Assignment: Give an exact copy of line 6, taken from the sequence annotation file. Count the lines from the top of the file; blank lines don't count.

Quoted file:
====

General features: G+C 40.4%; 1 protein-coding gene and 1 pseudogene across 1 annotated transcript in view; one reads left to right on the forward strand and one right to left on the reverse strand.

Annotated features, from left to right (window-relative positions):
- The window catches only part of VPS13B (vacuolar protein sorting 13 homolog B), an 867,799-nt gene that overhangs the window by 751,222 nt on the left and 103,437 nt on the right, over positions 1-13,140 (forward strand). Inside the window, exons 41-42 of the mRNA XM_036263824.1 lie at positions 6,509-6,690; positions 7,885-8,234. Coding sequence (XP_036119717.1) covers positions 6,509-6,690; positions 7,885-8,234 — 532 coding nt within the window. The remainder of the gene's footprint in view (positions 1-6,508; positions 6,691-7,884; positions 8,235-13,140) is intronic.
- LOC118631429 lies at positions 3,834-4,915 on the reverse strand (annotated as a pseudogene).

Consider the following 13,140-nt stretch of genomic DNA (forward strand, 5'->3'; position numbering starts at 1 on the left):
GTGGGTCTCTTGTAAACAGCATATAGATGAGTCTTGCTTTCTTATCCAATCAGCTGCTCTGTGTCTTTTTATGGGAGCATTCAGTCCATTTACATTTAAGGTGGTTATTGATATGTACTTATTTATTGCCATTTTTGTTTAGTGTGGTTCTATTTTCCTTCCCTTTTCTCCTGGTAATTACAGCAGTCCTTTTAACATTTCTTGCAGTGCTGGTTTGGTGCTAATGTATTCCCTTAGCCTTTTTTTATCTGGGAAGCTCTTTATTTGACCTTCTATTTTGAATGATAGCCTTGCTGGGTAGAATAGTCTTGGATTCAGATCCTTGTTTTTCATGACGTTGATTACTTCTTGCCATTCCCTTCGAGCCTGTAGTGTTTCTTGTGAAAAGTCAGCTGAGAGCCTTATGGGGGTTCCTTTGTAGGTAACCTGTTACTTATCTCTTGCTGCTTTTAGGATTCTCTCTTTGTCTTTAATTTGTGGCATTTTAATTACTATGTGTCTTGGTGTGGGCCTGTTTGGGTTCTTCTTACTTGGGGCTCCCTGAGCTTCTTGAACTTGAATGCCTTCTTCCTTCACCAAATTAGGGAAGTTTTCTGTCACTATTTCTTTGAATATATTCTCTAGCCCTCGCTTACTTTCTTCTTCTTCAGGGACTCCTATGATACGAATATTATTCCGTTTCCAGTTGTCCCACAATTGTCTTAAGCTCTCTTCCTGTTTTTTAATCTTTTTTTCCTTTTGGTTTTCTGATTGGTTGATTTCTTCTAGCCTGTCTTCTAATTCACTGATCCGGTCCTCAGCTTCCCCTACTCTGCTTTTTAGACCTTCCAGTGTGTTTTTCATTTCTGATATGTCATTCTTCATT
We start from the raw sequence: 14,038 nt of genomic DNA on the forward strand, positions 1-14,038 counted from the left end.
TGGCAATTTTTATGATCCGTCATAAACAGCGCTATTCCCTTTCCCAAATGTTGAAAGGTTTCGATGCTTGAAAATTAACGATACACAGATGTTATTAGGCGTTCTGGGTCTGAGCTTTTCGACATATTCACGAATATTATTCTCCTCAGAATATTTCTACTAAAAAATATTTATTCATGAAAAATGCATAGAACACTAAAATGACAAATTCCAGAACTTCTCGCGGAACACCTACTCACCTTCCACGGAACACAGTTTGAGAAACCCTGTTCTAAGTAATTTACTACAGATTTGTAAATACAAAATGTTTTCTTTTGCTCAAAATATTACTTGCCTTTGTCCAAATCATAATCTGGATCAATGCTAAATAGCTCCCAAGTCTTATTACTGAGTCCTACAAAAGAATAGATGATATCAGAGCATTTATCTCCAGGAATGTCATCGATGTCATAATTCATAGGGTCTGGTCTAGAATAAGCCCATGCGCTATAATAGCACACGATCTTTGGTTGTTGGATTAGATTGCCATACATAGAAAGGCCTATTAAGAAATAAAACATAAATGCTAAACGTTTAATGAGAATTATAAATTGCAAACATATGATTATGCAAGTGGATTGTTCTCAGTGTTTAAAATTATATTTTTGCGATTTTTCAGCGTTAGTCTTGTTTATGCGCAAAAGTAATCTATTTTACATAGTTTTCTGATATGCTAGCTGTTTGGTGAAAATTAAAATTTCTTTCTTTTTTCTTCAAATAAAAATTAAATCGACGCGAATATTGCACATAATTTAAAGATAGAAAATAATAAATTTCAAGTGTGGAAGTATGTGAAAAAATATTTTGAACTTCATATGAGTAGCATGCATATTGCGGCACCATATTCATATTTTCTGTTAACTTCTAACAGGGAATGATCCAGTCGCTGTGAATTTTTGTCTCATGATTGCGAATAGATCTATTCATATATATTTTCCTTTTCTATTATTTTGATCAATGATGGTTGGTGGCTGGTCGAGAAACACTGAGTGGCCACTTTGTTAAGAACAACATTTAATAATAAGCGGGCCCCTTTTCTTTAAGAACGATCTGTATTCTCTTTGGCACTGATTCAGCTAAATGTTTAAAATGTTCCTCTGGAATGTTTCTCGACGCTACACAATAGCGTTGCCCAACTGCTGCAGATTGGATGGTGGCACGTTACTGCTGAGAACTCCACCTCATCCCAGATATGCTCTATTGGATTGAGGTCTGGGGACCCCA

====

GTGGGTCTCTTGTAAACAGCATATAGATGAGTCTTGCTTTCTTATCCAATCAGCTGCTCTGTGTCTTTTTATGGGAGCATTCAGTCCATTTACATTTAAGGTGGTTATTGATATGTACTTATTTATTGCCATTTTTGTTTAGTGTGGTTCTATTTTCCTTCCCTTTTCTCCTGGTAATTACAGCAGTCCTTTTAACATTTCTTGCAGTGCTGGTTTGGTGCTAATGTATTCCCTTAGCCTTTTTTTATCTGGGAAGCTCTTTATTTGACCTTCTATTTTGAATGATAGCCTTGCTGGGTAGAATAGTCTTGGATTCAGATCCTTGTTTTTCATGACGTTGATTACTTCTTGCCATTCCCTTCGAGCCTGTAGTGTTTCTTGTGAAAAGTCAGCTGAGAGCCTTATGGGGGTTCCTTTGTAGGTAACCTGTTACTTATCTCTTGCTGCTTTTAGGATTCTCTCTTTGTCTTTAATTTGTGGCATTTTAATTACTATGTGTCTTGGTGTGGGCCTGTTTGGGTTCTTCTTACTTGGGGCTCCCTGAGCTTCTTGAACTTGAATGCCTTCTTCCTTCACCAAATTAGGGAAGTTTTCTGTCACTATTTCTTTGAATATATTCTCTAGCCCTCGCTTACTTTCTTCTTCTTCAGGGACTCCTATGATACGAATATTATTCCGTTTCCAGTTGTCCCACAATTGTCTTAAGCTCTCTTCCTGTTTTTTAATCTTTTTTTCCTTTTGGTTTTCTGATTGGTTGATTTCTTCTAGCCTGTCTTCTAATTCACTGATCCGGTCCTCAGCTTCCCCTACTCTGCTTTTTAGACCTTCCAGTGTGTTTTTCATTTCTGATATGTCATTCTTCATT